Maker’s Leather’s storefront is part retail area and part working leather shop. It’s hard to tell which is which. Upon entering, a visitor is immersed in a spirit of creativity. Samples of completed leather art and products, created by Aaron and his students, line the walls. Projects in progress mingle with leather tools for sale. Oscar and Myra, a couple of friendly shop dogs, offer to share their toys with customers. A woman cuts out leather earrings with a small clicker at the front of the store. She isn’t an employee though, but rather a customer.
“We let customers come in and make stuff. We try to help them out…whether that’s letting them borrow a machine or giving them some direction,” says Aaron. “Ultimately, it leads to a better relationship with a customer.”
Aaron had never used social media much. As his Facebook friends changed from military friends to leatherworking friends, he began to notice the large pool of people with a common interest. One day a friend, saddle maker Don Gonzales, was visiting with Aaron. He told Aaron about the number of followers who were watching his saddle- and leather-working videos. Aaron realized that with all of the leather workers on Facebook, a YouTube channel might be a great way to reach out to the world. YouTube had become the place to gain instantaneous knowledge on how to do things – for a generation that no longer went to the library for answers.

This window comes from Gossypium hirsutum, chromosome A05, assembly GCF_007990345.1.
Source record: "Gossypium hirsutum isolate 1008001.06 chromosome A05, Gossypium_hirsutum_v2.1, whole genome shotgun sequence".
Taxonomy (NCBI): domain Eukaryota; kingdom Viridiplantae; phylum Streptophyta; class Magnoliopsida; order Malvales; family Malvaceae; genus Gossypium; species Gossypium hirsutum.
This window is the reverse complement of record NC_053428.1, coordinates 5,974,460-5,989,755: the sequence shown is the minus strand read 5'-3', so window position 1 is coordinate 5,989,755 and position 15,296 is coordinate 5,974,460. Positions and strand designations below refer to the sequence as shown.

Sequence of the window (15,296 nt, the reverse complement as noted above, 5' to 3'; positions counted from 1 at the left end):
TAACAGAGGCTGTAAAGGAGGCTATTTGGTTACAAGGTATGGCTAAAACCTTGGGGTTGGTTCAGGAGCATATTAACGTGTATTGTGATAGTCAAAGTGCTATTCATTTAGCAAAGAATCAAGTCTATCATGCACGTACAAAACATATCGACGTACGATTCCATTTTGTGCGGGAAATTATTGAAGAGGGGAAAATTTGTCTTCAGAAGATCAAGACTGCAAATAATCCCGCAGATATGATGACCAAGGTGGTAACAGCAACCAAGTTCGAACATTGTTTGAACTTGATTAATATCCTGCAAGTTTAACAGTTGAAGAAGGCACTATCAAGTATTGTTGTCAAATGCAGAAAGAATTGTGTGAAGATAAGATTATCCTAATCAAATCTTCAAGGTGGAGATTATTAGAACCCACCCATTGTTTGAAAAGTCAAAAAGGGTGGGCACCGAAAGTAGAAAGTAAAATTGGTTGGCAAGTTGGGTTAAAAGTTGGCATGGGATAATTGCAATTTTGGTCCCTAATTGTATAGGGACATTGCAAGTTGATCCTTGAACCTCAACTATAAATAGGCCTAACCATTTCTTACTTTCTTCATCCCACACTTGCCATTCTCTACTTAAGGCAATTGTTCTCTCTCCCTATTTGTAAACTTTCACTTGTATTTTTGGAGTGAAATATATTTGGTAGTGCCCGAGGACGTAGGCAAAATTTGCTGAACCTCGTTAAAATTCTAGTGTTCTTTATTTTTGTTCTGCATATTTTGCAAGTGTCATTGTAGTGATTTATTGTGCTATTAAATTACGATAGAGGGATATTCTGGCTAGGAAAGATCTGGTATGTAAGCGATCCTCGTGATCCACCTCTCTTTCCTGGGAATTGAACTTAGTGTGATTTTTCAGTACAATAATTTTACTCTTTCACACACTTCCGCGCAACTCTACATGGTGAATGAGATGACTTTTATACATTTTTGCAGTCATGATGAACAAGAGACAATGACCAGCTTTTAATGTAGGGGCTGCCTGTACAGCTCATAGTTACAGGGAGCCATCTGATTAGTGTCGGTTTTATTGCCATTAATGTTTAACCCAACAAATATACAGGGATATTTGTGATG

In the two years since Aaron launched his YouTube channel, he has 9,000 subscribers watching his “how to” lessons. Aarons videos are easy to follow, packed full of tips, but more than that, they are warm and informal. When a pizza guy comes to the door, Aaron stops to get the pizza. When he needs to refill his perpetually full coffee cup, he does.
“That’s part of us. I’m not a videographer,” says Aaron.
Many of his followers (and you could call them fans) feel that they know him because he leaves a little piece of himself on the screen. Perhaps most importantly, the videos are free and without advertising. And every project is completed using Maker’s Leather products. Aaron has found himself having to sign things for people, including leatherwork that they made from his videos.
Weaver Leather began selling Maker’s templates. An independently-owned Maker’s Leather franchise was opened in Australia. Recently, Tandy Leather also began to sell the templates.
“Tandy’s moved more templates in six months than we’ve moved in three years,” says Aaron.
Tandy is interested in developing some ideas and exclusive products with Maker’s. Some sophisticated kits are in the works that will allow a hobbyist to build his project from scratch.